From the newspaper this week, a look at the bargain that was struck to win support for the New START nuke deal with the Russians (sub/ad req), which includes money for a new plutonium lab at Los Alamos to replace its aging CMR building – despite dramatic cost increases and schedule delays since the project was first proposed:
In the short term, the deal ensures money to keep patching up the old CMR building, now 58 years old and well past its “best used by” date. Nuclear weapons scientists analyze plutonium samples in a building long ago labeled unsafe by federal nuclear auditors.
In the long term, there will be money — quite a lot, it appears — to build a replacement.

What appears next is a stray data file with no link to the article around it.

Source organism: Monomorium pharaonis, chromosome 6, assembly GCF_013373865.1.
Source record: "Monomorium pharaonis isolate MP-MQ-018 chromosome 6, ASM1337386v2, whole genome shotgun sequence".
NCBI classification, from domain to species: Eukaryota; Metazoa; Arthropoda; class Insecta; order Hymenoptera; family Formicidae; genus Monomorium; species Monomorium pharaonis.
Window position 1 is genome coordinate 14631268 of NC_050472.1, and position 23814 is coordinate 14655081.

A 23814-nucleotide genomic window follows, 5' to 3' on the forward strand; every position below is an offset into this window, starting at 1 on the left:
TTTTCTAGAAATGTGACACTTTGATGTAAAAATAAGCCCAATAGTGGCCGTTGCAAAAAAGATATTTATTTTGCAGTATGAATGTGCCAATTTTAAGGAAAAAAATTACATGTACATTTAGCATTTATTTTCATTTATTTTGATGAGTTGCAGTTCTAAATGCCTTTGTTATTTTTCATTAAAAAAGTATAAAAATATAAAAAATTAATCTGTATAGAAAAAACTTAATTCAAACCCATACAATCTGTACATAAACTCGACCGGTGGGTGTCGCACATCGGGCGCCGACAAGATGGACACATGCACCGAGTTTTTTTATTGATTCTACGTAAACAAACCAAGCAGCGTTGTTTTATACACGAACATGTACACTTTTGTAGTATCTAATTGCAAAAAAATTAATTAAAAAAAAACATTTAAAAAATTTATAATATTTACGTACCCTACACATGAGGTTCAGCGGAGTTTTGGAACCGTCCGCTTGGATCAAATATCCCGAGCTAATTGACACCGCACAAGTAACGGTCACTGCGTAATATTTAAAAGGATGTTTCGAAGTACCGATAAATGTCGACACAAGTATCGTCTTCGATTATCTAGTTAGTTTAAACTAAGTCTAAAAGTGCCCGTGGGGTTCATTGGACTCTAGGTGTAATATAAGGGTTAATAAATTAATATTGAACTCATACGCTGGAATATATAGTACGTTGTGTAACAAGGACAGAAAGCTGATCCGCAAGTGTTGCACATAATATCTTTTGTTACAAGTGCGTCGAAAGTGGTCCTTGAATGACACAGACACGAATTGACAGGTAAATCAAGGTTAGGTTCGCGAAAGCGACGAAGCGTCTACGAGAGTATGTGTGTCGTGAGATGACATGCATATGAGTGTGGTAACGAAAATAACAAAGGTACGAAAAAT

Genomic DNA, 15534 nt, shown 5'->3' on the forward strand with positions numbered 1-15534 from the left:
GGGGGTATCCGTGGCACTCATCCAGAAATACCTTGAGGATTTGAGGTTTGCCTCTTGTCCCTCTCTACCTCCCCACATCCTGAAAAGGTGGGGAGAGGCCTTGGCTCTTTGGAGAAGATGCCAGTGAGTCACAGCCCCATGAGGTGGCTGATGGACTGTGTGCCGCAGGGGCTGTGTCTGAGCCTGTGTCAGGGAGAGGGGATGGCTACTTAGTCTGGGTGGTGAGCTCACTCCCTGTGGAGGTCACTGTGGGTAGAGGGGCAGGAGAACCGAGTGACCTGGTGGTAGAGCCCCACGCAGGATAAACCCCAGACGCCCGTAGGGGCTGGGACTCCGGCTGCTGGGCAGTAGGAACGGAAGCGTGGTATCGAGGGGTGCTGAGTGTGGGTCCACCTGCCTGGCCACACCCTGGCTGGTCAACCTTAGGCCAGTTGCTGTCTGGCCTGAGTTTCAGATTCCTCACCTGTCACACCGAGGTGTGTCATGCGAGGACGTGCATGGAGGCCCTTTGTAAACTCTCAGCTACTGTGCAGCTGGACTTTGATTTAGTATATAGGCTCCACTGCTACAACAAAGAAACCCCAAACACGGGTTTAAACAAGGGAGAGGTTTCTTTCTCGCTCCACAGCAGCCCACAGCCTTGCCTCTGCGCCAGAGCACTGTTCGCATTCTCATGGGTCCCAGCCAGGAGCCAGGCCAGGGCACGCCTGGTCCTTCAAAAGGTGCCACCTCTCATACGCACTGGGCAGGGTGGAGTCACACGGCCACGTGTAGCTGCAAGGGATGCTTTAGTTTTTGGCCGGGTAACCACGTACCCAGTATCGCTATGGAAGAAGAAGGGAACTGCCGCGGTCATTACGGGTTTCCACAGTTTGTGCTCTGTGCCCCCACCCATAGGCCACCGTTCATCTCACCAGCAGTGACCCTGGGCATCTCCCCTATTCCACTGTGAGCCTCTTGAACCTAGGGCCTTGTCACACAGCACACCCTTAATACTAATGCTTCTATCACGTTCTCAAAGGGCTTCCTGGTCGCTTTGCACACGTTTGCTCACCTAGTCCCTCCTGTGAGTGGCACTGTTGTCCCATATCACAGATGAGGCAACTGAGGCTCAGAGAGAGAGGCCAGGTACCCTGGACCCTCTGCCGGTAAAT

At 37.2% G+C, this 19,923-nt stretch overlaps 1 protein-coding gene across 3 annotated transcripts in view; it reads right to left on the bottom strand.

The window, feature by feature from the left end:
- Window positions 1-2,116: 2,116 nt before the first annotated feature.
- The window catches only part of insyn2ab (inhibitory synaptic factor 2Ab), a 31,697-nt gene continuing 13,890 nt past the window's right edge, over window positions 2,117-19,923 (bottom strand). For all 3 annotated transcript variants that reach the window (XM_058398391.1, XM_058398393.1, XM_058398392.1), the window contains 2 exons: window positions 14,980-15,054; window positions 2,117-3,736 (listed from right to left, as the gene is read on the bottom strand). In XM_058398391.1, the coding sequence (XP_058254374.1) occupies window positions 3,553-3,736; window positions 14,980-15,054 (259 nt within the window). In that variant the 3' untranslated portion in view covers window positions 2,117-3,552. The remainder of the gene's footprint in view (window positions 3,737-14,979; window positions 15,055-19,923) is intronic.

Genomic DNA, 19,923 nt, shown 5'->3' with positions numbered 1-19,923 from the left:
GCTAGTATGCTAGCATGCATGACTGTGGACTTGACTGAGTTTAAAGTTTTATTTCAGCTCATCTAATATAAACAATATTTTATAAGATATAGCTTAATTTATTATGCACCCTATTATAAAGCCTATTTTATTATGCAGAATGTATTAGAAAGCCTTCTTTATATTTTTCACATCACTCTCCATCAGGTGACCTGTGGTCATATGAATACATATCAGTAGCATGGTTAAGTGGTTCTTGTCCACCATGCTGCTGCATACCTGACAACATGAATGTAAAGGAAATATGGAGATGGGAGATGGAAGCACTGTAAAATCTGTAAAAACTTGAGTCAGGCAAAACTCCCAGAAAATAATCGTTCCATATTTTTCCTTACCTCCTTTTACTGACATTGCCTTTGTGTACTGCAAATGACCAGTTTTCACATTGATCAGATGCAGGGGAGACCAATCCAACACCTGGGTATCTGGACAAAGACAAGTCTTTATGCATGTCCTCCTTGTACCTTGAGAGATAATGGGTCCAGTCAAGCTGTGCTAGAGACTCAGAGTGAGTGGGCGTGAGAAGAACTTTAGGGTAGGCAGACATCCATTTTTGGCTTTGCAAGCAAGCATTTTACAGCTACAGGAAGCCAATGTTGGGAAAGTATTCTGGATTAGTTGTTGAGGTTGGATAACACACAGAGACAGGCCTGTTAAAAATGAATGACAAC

At this point, in the topsy-turvy politics of Washington, where a deal became the most important thing and damn the details, money appears to have been no object.
What is the sense of this deal?
Who for instance, might work in this building since nuclear weapons science is not exactly a growth industry and many of the people who have the experimental talent to work in such a facility are retired or dead?
What might the facility be used for if it is not needed for nuclear weapons? The LANL BSL-3 facility comes to mind, which, as far as I know, was completed years ago and has never been used.
Decommisioning the old one will be quite interesting and might even account for the majority of the $$
Eli – You raise a great point that I’ve glossed over in my recent stories. In fact the numbers I cite explicitly exclude decommissioning and decontamination of the old building. A very preliminary estimate back in 2004-05 put the cost of that piece at $200m to $350m, but they’ve backed off of that number and now simply plug “to be determined” in the budget documents.